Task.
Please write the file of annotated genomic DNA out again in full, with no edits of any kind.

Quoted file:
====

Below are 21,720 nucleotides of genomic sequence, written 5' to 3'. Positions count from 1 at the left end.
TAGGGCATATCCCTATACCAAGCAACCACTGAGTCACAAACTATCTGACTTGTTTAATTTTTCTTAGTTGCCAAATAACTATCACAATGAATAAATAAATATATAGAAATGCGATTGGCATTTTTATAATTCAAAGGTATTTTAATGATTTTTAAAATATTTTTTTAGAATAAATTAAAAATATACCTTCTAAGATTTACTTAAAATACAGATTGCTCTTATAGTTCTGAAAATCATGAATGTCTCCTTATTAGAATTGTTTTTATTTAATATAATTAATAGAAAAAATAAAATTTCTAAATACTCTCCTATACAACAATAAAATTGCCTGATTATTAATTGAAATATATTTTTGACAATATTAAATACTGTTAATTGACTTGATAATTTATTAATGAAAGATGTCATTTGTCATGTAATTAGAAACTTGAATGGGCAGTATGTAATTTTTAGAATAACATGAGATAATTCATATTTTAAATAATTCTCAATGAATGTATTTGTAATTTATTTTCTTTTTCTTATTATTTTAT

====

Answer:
Below are 21,720 nucleotides of genomic sequence, written 5' to 3'. Positions count from 1 at the left end.
TAGGGCATATCCCTATACCAAGCAACCACTGAGTCACAAACTATCTGACTTGTTTAATTTTTCTTAGTTGCCAAATAACTATCACAATGAATAAATAAATATATAGAAATGCGATTGGCATTTTTATAATTCAAAGGTATTTTAATGATTTTTAAAATATTTTTTTAGAATAAATTAAAAATATACCTTCTAAGATTTACTTAAAATACAGATTGCTCTTATAGTTCTGAAAATCATGAATGTCTCCTTATTAGAATTGTTTTTATTTAATATAATTAATAGAAAAAATAAAATTTCTAAATACTCTCCTATACAACAATAAAATTGCCTGATTATTAATTGAAATATATTTTTGACAATATTAAATACTGTTAATTGACTTGATAATTTATTAATGAAAGATGTCATTTGTCATGTAATTAGAAACTTGAATGGGCAGTATGTAATTTTTAGAATAACATGAGATAATTCATATTTTAAATAATTCTCAATGAATGTATTTGTAATTTATTTTCTTTTTCTTATTATTTTAT